Saturday, January 1, 2011

Winter in the Delta

The Arkansas Delta is the winter home of many migratory birds. Located along the central flyway, great numbers of waterfowl from Canada and the northern United States winter in the Delta. The harvested agricultural fields offer the migratory visitors ample high-energy food, and the Mississippi River and its tributaries afford cover and protection. The temperate Arkansas Delta experiences four distinct seasons. As fall turns into winter, ducks and geese arrive in great numbers. The last week of December brought large flocks of pintail ducks, as seen in today’s photo. I encountered these puddle ducks feeding in the wet stubble of a harvested rice field near one of our bee yards. Other fields hold mallards and northern shovelers, both colorful puddle ducks. Wary wood ducks hide in tree-lined corners of lakes on our bird sanctuary. Overhead, large flocks of snow geese can be seen throughout the day. A few dozen Canada geese drop in with our domestic geese at sundown. The birds gain weight in the winter eating high-energy spilled grain, plant material, and invertebrates. The migrants are driven to the South by snow cover preventing them from accessing food. They will remain in the Arkansas Delta throughout the winter unless the surface remains hard-frozen for an extended period. Then, they will move further south. The area’s farmers welcome the migratory waterfowl; many flood fields to provide food for the birds. The birds help control crop weeds, especially red rice, by eating the seed in flooded fields.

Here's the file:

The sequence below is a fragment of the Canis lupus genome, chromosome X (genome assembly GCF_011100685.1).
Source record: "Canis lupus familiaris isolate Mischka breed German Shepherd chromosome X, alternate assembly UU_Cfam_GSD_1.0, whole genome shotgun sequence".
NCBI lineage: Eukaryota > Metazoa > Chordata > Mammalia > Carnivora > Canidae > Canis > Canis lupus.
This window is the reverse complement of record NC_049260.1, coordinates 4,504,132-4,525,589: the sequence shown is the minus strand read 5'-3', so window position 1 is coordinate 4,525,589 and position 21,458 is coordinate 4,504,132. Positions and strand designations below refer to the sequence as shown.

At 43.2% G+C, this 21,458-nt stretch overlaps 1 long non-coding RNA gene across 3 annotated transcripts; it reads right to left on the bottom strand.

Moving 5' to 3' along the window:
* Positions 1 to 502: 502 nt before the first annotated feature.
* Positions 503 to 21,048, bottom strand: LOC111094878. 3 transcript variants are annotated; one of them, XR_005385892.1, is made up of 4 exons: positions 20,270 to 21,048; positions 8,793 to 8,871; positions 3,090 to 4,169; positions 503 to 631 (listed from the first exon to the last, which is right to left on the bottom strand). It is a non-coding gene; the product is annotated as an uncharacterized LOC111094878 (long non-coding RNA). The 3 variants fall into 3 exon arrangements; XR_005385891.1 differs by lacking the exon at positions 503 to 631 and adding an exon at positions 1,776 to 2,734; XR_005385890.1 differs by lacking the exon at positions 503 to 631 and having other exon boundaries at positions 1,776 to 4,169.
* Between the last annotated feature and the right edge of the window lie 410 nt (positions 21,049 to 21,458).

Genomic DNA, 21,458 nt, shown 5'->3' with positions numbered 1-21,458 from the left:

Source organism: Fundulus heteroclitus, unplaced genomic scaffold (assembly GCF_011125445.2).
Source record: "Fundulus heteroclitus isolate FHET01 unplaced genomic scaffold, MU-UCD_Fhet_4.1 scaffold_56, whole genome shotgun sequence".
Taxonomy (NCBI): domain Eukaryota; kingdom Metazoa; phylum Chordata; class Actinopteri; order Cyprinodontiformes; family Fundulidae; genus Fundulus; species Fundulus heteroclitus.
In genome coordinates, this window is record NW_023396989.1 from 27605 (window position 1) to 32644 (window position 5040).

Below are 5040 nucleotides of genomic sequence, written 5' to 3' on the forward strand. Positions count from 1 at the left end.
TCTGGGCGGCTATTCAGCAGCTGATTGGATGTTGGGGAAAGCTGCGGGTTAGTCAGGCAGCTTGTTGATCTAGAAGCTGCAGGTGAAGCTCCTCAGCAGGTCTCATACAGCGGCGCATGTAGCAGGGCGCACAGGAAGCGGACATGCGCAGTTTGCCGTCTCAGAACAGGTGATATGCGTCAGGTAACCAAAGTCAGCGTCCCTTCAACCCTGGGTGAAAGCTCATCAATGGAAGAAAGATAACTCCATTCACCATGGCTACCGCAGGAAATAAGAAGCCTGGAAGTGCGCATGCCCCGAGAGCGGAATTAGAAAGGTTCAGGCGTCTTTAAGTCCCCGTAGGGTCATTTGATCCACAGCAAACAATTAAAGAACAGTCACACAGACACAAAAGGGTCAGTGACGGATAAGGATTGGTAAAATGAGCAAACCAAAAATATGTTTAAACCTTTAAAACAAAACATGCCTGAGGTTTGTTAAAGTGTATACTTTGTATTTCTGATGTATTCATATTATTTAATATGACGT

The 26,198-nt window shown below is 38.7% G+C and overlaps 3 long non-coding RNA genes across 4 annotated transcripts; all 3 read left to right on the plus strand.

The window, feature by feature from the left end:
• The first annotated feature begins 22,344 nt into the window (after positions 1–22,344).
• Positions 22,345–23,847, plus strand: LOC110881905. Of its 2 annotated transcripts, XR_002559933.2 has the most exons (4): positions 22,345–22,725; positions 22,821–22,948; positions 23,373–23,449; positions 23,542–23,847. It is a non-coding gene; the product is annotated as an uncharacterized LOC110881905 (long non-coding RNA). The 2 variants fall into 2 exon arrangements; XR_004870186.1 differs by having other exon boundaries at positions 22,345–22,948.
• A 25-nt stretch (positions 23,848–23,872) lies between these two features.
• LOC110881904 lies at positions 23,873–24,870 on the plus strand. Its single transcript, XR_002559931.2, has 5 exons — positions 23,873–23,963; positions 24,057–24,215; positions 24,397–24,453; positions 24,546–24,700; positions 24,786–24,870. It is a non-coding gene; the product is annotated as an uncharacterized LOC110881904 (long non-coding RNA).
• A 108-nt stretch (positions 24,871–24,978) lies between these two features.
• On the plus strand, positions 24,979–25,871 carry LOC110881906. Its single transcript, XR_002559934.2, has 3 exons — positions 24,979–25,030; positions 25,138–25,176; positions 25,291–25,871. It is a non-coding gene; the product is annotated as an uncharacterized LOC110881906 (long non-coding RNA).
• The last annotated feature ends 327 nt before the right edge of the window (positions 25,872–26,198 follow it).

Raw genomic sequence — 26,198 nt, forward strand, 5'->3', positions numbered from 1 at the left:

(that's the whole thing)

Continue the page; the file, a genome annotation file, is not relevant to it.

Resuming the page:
The waterfowl evolved a survival strategy based upon migrating with the changing seasons. In the fall and winter, they leave their snow-covered northern range and fly hundreds of miles to suitable grounds in the South. Some, like gadwalls and American wigeons fly early, but most wait until late. Migrating at night, they let the strong North winds of an arctic cold front carry them South, saving a great amount of energy. Meanwhile, honey bees remain inside their hives, generating warmth from high-energy honey.

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